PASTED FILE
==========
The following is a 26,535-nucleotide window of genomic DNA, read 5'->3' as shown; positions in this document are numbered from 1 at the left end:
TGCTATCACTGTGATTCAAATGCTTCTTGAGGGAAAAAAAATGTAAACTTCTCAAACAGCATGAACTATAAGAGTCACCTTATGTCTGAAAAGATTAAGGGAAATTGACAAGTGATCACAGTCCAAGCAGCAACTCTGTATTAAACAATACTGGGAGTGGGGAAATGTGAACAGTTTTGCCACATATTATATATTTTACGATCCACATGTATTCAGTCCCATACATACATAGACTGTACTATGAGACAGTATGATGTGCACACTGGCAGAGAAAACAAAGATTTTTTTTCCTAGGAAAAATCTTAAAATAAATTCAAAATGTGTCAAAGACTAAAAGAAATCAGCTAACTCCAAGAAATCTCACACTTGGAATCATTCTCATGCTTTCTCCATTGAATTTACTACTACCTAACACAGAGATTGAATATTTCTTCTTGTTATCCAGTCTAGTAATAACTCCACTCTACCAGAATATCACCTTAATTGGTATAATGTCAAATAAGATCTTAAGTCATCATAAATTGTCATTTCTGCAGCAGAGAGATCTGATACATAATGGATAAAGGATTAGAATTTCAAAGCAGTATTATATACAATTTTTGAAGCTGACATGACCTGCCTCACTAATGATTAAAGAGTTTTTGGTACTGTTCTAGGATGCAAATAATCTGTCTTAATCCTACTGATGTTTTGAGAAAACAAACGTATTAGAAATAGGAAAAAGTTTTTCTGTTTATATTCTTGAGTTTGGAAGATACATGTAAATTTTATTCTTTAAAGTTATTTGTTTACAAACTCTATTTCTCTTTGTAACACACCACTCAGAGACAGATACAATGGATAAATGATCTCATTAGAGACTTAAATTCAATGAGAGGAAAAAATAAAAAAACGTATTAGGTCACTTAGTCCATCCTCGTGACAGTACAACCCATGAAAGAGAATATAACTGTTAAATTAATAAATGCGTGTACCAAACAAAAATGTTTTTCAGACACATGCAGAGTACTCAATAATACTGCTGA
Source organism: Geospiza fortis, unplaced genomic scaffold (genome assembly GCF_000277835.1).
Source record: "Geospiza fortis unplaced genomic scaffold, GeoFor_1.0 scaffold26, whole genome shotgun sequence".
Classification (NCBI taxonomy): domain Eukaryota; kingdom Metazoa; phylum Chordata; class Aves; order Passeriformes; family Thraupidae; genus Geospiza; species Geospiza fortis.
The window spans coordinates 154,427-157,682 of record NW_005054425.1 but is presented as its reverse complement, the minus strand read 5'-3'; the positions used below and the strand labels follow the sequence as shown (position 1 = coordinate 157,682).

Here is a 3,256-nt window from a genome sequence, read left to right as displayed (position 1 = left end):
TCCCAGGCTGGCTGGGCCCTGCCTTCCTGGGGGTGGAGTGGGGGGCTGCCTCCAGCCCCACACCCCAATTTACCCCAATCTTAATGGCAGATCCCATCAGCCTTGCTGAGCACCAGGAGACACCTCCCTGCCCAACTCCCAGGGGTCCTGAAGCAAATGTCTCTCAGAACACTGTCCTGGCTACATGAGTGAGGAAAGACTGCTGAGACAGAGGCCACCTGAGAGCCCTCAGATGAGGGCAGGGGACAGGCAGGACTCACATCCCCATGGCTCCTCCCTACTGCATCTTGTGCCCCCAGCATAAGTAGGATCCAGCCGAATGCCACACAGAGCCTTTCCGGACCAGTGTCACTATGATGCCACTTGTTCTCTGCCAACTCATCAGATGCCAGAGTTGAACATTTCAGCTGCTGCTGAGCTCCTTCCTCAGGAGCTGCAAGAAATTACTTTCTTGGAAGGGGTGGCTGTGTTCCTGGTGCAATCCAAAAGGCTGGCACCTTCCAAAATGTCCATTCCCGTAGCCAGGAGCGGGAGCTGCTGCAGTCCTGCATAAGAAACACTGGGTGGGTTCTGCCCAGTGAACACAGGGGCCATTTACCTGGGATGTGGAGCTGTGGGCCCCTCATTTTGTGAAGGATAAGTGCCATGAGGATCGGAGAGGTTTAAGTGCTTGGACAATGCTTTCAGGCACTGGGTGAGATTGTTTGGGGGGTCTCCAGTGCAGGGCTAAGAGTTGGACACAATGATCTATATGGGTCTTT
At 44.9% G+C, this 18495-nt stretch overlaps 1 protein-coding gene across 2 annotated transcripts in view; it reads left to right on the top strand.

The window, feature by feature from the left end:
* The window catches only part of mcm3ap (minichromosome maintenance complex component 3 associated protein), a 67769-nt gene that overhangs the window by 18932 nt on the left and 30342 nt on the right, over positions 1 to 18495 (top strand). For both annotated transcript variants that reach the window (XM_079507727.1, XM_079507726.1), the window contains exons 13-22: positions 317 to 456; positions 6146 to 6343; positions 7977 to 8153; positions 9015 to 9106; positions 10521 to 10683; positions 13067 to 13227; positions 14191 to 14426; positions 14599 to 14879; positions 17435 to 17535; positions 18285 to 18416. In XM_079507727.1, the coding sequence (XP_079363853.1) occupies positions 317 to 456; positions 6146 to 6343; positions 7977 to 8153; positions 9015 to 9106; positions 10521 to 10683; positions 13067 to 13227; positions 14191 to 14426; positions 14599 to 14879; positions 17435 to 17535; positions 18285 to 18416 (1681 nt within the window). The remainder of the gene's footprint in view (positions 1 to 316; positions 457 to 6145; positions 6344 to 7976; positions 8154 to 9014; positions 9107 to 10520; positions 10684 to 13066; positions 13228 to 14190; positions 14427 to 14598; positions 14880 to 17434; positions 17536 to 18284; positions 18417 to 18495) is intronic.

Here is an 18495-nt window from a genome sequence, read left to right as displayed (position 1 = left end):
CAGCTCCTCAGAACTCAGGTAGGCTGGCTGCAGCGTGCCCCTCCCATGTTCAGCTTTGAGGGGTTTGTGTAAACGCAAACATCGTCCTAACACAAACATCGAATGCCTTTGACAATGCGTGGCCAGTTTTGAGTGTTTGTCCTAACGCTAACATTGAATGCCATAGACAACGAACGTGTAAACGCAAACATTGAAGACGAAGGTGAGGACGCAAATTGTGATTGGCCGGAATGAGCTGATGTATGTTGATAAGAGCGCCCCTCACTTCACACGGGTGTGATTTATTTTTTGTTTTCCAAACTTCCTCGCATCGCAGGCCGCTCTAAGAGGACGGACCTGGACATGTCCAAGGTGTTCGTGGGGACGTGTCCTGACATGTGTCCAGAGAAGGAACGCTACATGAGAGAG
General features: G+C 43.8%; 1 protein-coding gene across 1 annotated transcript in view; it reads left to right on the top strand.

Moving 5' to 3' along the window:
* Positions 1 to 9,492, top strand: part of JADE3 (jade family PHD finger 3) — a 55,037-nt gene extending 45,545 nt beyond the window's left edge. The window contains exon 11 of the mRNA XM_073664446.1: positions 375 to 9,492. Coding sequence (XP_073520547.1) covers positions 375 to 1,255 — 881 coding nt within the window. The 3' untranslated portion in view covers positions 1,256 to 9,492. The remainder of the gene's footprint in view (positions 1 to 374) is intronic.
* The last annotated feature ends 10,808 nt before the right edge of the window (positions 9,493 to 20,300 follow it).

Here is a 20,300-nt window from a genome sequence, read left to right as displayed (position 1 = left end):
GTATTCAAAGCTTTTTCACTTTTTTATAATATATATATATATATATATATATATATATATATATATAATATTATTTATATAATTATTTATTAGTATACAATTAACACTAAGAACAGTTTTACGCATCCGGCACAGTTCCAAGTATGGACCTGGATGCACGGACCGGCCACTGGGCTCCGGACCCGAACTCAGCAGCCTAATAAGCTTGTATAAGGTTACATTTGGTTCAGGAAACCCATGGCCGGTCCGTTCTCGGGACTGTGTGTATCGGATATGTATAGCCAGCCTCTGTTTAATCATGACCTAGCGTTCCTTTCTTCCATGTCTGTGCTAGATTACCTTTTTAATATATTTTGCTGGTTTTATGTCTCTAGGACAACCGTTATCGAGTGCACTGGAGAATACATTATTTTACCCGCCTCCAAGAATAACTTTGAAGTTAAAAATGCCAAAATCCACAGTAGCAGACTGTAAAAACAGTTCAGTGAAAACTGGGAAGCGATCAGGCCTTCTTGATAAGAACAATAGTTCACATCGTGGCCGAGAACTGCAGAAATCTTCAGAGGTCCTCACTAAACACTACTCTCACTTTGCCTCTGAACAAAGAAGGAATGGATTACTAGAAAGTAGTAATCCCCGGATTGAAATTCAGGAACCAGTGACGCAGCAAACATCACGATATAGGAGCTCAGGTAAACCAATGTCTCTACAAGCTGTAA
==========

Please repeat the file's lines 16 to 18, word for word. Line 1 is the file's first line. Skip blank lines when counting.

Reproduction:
* Positions 1 to 9,492, top strand: part of JADE3 (jade family PHD finger 3) — a 55,037-nt gene extending 45,545 nt beyond the window's left edge. The window contains exon 11 of the mRNA XM_073664446.1: positions 375 to 9,492. Coding sequence (XP_073520547.1) covers positions 375 to 1,255 — 881 coding nt within the window. The 3' untranslated portion in view covers positions 1,256 to 9,492. The remainder of the gene's footprint in view (positions 1 to 374) is intronic.
* The last annotated feature ends 10,808 nt before the right edge of the window (positions 9,493 to 20,300 follow it).

Here is a 20,300-nt window from a genome sequence, read left to right as displayed (position 1 = left end):